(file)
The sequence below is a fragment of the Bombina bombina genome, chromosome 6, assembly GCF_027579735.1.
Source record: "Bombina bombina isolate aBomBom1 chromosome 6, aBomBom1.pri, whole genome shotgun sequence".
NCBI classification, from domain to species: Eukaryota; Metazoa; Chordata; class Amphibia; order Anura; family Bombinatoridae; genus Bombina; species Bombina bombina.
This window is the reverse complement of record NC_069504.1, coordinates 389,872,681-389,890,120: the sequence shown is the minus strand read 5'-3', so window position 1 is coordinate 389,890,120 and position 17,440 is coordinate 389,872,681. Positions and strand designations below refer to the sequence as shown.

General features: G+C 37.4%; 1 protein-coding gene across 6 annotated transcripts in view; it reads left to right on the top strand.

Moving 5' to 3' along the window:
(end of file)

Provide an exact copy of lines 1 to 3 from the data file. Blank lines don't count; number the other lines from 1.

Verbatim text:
The sequence below is a fragment of the Bombina bombina genome, chromosome 6, assembly GCF_027579735.1.
Source record: "Bombina bombina isolate aBomBom1 chromosome 6, aBomBom1.pri, whole genome shotgun sequence".
NCBI classification, from domain to species: Eukaryota; Metazoa; Chordata; class Amphibia; order Anura; family Bombinatoridae; genus Bombina; species Bombina bombina.